Examiner Editorial: ‘Government Motors’ should be out of politics

General Motors’ political action committee has resumed giving money to politicians, and it does so under a huge cloud. Our government owns 61 percent of GM. An additional 12 percent is owned by the governments of Canada and the province of Ontario. This “Government Motors” arrangement is unlikely to change soon. Even as the post-bankruptcy GM strives to make an initial public offering of its stock, the U.S. government reportedly plans to sell off no more than 20 percent of its shares.

Although American employees of General Motors have every right to participate fully in the political process, it is highly inappropriate for this government-owned company to begin currying congressional favor at Americans’ expense. Since June 30, the company’s PAC has dished out about $90,000 to 51 politicians. This includes several endangered Democrats (including Reps. John Hall of New York, Rick Boucher of Virginia and Chet Edwards of Texas) and several conservative Republicans (including Sens. Jim Inhofe of Oklahoma and Mike Crapo of Idaho and Rep. Eric Cantor of Virginia).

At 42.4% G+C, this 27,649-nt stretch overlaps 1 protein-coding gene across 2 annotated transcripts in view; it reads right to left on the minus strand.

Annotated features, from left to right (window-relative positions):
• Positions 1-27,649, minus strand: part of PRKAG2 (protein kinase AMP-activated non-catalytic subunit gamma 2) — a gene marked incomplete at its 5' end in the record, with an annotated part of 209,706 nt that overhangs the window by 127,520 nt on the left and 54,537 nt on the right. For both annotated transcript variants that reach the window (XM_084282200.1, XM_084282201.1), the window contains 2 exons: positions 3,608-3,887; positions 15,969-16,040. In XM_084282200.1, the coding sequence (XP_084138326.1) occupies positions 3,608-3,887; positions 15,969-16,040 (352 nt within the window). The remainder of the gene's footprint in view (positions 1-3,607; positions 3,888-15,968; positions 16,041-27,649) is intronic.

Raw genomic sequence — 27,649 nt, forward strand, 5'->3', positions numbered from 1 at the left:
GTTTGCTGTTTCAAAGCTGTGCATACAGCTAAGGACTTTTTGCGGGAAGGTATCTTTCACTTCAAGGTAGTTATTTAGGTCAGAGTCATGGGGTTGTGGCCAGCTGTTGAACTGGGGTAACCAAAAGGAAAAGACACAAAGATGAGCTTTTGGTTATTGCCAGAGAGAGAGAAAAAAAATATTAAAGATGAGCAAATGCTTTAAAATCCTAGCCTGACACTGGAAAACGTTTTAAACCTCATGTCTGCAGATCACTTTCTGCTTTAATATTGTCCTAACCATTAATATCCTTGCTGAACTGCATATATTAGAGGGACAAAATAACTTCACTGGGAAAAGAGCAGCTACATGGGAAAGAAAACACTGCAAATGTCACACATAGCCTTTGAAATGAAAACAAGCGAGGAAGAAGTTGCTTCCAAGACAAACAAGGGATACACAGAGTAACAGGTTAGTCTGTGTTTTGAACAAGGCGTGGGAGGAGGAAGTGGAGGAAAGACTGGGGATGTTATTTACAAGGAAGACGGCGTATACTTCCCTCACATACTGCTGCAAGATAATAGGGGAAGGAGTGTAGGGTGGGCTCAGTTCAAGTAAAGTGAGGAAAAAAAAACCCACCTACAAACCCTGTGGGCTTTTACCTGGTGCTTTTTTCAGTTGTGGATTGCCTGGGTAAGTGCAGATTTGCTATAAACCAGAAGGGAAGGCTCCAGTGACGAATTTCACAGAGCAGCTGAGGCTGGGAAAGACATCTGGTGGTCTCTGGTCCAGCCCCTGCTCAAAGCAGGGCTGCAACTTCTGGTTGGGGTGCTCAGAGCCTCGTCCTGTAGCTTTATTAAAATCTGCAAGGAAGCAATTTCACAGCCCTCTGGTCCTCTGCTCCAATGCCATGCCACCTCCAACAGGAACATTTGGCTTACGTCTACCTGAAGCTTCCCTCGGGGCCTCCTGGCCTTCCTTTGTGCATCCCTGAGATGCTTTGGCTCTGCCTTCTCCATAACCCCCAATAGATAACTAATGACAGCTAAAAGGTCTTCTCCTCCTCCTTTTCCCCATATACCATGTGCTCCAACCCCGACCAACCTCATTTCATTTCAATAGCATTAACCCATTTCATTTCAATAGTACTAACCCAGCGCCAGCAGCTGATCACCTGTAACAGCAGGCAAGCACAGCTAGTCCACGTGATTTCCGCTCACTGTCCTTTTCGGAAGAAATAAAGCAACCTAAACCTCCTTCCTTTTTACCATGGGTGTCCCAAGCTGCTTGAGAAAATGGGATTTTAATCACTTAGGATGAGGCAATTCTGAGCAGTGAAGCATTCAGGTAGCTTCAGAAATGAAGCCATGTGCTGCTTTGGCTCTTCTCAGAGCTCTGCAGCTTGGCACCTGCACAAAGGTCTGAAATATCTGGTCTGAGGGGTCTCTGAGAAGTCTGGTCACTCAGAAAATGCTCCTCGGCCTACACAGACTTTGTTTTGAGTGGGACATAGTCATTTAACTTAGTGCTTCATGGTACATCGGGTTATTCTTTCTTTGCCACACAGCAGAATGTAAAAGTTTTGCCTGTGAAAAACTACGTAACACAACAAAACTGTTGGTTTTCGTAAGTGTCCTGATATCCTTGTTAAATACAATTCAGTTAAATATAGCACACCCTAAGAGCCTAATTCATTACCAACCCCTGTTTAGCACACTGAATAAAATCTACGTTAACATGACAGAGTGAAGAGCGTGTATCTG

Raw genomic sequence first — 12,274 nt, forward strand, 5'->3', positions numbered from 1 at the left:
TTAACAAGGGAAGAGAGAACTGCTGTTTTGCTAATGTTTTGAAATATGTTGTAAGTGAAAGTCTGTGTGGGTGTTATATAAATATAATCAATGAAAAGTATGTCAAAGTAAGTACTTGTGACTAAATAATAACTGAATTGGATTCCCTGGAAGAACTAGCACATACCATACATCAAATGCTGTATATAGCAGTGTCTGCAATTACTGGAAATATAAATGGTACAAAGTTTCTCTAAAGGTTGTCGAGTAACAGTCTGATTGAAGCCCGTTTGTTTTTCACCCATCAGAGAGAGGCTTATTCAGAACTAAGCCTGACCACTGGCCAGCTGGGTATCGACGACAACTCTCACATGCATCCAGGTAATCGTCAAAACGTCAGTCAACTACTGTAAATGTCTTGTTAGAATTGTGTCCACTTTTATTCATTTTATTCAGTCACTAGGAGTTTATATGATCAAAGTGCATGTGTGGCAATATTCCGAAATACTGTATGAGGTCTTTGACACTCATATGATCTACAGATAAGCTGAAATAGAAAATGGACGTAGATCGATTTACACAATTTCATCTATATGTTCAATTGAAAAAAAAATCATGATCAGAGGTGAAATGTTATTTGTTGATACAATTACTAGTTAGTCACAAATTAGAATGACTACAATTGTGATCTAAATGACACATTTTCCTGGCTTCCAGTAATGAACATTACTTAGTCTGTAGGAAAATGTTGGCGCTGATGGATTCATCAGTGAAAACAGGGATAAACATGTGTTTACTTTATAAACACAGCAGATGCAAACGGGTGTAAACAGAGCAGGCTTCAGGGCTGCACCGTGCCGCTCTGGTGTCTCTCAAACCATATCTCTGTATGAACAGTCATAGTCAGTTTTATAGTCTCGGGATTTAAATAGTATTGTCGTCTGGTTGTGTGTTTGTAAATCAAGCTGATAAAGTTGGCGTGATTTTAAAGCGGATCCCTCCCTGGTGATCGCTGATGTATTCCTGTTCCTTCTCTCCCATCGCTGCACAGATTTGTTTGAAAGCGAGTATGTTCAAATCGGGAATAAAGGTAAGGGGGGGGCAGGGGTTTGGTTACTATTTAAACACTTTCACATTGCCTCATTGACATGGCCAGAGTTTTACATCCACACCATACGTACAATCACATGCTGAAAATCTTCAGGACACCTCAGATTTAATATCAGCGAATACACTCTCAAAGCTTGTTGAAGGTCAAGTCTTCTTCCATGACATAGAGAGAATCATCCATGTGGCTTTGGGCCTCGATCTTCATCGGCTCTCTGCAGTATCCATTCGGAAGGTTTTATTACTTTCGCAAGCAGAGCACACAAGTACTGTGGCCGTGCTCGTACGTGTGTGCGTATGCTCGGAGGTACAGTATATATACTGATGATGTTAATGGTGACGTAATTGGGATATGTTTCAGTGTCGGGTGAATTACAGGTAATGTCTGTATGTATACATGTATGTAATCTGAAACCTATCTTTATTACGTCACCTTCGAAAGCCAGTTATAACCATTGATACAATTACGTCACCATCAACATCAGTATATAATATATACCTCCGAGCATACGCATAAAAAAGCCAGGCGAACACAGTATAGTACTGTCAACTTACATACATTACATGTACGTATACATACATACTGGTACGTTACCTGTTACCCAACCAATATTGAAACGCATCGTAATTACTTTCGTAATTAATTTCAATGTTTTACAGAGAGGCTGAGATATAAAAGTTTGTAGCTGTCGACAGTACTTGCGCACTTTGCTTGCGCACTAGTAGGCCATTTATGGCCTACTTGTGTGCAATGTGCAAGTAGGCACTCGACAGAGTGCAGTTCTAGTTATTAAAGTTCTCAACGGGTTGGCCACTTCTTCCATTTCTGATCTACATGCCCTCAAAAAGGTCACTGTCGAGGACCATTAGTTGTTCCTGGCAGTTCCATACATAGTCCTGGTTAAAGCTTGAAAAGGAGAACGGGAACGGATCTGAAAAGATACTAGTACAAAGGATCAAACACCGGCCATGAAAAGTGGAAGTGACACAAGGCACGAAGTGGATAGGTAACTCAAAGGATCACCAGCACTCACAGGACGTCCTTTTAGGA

In the world of political donations, corporate PACs are designed to throw a company’s weight around on Capitol Hill. In GM’s case, we have a welfare client determined to guarantee its next big bailout. Even more outrageous than the donations themselves is GM’s accompanying taxpayer-funded lobbying blitz.

Since receiving billions in taxpayer support, GM has turned around and used part of the money to hire more than 20 lobbying firms. In the period beginning with GM’s late-2008 bailout and ending June 30 of this year, the company had spent $11.3 million lobbying Congress for special favors. Its PAC donations — and the promise of future gifts — are GM’s most effective method of making sure that congressmen listen when GM lobbyists come calling.

Politicians of both parties must view GM’s money as radioactive. It is recycled taxpayer money, once given to a company that was failing because of its own shortcomings, now reappearing to gain special-interest influence on Capitol Hill. Lawmakers should give back every dime, and we intend to keep urging them to do so. As for GM, which has placed a burden on all Americans through the greed of its unions and the ineptitude of its managers, it should show some contrition by shutting down both its PAC and its lobbying operation until the company is no longer a ward of the Obama White House.

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